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Egypt's al-Azhar sacks head of university amid power games with Sisi

Ahmed Hosni Taha replaced after calling talkshow host an 'apostate' for attacking founding scholars, amid ongoing power struggle with the state
One of the minarets of the 10th century al-Azhar mosque in Cairo (AFP)

The head of Egypt's al-Azhar university, one of the world's leading Islamic seats of learning, has been replaced after labelling a controversial Muslim reformer an apostate, the institution said.

Ahmed Hosni Taha, the acting university president, had been forced to apologise on Thursday after saying reformer Islam al-Behairy was an "apostate" for attacking some of the founding scholars of Islamic law.

His apology was followed by a statement on Friday from al-Azhar saying that Grand Imam Ahmed al-Tayyeb, who heads the institution that runs the university, had replaced Taha.

Taha had made the remarks about Behairy during a television interview.

"My response ... was incorrect and it contradicts the way of al-Azhar," Taha said in an apology on the university's website.

Behairy is a talkshow host who has infuriated al-Azhar's traditional clergy with attacks on canonical religious books and some of Sunni Islam's most important scholars. 

He has been central to a row between al-Azhar and Egypt's president, Abdel Fattah al-Sisi, who is pushing calls for reform that are not wanted by many within the institution.

Behairy was last year sentenced to a year in prison for "insulting religion," but was quickly released on a presidential pardon and has since vowed to continue to speak out against "radical thought".

Sisi and Tayyeb pray in Cairo (AFP)

Power struggle

Sisi first called for a "religious revolution" two years ago during a New Year's Day speech at al-Azhar, where he said "radicalised thinking is antagonising the entire world and tearing the umma [Islamic nation] apart".

A committee of education experts, created in 2015 at the behest of Sisi, has been reviewing and updating al-Azhar's educational curriculum to weed out content perceived to be inciting violence.

The calls were renewed after three Islamic State group suicide bombings of churches killed dozens of Coptic Christians in December and April.

Sisi said a committee would be formed to tackle the problems after Palm Sunday’s twin church bombings, which killed at least 45 Copts.

Al-Azhar has largely resisted Sisi's appeals to help "modernise the faith," including recent attempts by the government's religious endowments ministry to unify the content of Friday sermons nationwide.

Tayyeb reportedly instructed his aides to escalate their defence of the religious institution and its independence.

Al-Azhar also refused in February to back Sisi's call to amend divorce procedures and ban the Islamic practice of "verbal" divorce. Al-Azhar said the the practice was Sharia compliant.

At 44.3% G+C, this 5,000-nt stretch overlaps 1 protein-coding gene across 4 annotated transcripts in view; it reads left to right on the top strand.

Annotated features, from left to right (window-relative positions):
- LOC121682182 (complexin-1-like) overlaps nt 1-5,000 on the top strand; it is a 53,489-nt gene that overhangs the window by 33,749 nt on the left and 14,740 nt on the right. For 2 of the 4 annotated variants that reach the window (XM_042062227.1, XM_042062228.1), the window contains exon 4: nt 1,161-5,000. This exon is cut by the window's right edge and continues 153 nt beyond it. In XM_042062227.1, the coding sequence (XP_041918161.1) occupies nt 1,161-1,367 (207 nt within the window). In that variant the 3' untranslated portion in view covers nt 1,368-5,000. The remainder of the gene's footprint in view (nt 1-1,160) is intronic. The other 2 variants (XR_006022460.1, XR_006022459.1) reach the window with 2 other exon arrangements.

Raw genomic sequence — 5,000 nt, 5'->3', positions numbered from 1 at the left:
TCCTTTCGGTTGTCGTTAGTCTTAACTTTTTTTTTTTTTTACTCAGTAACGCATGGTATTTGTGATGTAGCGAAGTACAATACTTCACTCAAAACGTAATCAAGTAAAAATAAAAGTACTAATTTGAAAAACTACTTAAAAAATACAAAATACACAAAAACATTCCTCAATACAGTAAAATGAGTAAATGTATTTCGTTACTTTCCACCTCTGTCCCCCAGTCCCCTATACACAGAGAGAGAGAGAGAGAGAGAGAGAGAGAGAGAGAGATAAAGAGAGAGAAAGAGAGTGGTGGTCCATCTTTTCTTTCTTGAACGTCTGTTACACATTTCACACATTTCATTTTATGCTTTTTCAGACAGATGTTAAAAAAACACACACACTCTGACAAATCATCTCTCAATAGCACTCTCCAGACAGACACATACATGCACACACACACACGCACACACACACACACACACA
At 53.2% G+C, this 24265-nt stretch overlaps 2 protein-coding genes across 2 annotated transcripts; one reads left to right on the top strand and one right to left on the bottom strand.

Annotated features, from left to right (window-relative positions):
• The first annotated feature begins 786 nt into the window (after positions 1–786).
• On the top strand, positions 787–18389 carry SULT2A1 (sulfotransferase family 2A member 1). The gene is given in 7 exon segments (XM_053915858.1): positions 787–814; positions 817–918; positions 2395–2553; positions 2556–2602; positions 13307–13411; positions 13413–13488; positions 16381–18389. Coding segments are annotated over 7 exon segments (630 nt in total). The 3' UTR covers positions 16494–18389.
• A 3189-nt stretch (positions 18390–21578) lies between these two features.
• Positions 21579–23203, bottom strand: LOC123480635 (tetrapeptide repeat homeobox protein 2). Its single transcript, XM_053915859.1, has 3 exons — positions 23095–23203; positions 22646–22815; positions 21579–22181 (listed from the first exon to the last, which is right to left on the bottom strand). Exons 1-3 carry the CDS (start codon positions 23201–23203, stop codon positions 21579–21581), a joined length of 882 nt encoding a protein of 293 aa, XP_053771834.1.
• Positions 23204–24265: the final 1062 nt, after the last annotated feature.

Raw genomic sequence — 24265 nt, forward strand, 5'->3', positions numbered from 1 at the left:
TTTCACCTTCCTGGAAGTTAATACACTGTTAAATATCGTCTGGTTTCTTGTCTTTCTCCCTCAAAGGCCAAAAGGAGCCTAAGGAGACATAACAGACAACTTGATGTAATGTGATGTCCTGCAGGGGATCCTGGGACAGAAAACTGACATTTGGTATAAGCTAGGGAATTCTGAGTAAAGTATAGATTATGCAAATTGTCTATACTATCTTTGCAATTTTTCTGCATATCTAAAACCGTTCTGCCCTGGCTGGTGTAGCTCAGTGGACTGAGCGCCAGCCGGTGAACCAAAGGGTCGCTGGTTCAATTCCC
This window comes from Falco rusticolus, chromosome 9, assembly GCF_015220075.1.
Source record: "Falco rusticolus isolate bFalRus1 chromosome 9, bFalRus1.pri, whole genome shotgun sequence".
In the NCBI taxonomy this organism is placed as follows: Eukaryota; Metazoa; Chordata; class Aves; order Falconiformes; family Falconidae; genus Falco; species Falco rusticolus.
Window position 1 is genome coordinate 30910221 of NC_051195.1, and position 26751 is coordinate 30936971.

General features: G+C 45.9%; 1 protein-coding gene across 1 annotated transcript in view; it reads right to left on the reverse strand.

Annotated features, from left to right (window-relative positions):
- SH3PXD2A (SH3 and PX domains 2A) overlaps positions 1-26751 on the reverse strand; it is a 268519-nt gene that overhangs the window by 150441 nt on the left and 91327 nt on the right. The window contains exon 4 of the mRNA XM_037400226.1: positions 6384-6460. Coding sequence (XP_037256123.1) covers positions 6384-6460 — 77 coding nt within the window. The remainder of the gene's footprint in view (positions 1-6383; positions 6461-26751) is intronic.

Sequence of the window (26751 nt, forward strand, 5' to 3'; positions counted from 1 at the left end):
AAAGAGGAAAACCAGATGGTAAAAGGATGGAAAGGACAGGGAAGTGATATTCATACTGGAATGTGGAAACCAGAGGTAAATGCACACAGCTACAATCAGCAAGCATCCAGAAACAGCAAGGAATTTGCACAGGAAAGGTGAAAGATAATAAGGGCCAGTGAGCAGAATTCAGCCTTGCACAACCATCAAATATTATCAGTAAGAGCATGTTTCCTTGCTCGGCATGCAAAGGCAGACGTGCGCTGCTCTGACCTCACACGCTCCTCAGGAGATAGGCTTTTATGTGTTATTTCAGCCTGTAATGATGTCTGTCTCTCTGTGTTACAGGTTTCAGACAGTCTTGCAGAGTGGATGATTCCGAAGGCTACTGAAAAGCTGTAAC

Al-Azhar was slammed by local media, which accused Tayyeb and his Supreme Council of Scholars (SCC) of having affiliations with the Muslim Brotherhood despite the institution's support for the army's coup against Mohamed Morsi in June 2013.

Tayyeb was at Sisi's side when the then-defence minister told Egypt that Morsi had been removed from power on 3 July, 2013.

Politics and religion

Nathan Brown, a non-resident senior fellow at the Carnegie Endowment for International Peace, told Mada Masr that there was a politically driven conflict between government and religious leaders.

He said the government was hindered by a 2012 law change that allowed al-Azhar, rather than the government, to appoint its leaders in an effort to break the alleged bond between al-Azhar and the Brotherhood.

"The change made in al-Azhar's leadership structure by the Supreme Council of the Armed Forces was designed to keep al-Azhar independent from the Brotherhood, but it works regardless of who is president," Brown said.

"Tayyeb is in a far more independent position than his predecessor. Sisi is discovering this just like Morsi discovered it," Brown said.

Commenting on the amendments during a 2014 interview with Egyptian media, Tayyeb said: "We made sure al-Azhar remains an independent institution and that its sheikh is an independent figure."

According to Mohamed Medhat Mandour, a researcher in the law and society department at the American University in Cairo, al-Azhar wants to deliver a message to the presidency - "That the institution cannot control the religious sphere while it is too attached to the state, and that the state should give al-Azhar enough space to freely move"  - he told Mada Masr.

Efforts initiated by Egyptian MP Mohamed Abu Hamed, who has also called for the reform of al-Azhar's teachings, may change the rules of the game.

Abu Hamed has been preparing amendments to the 2012 law that would bring al-Azhar back under state control and give the president the power to appoint both al-Azhar's grand sheikh and the Supreme Council of Scholars.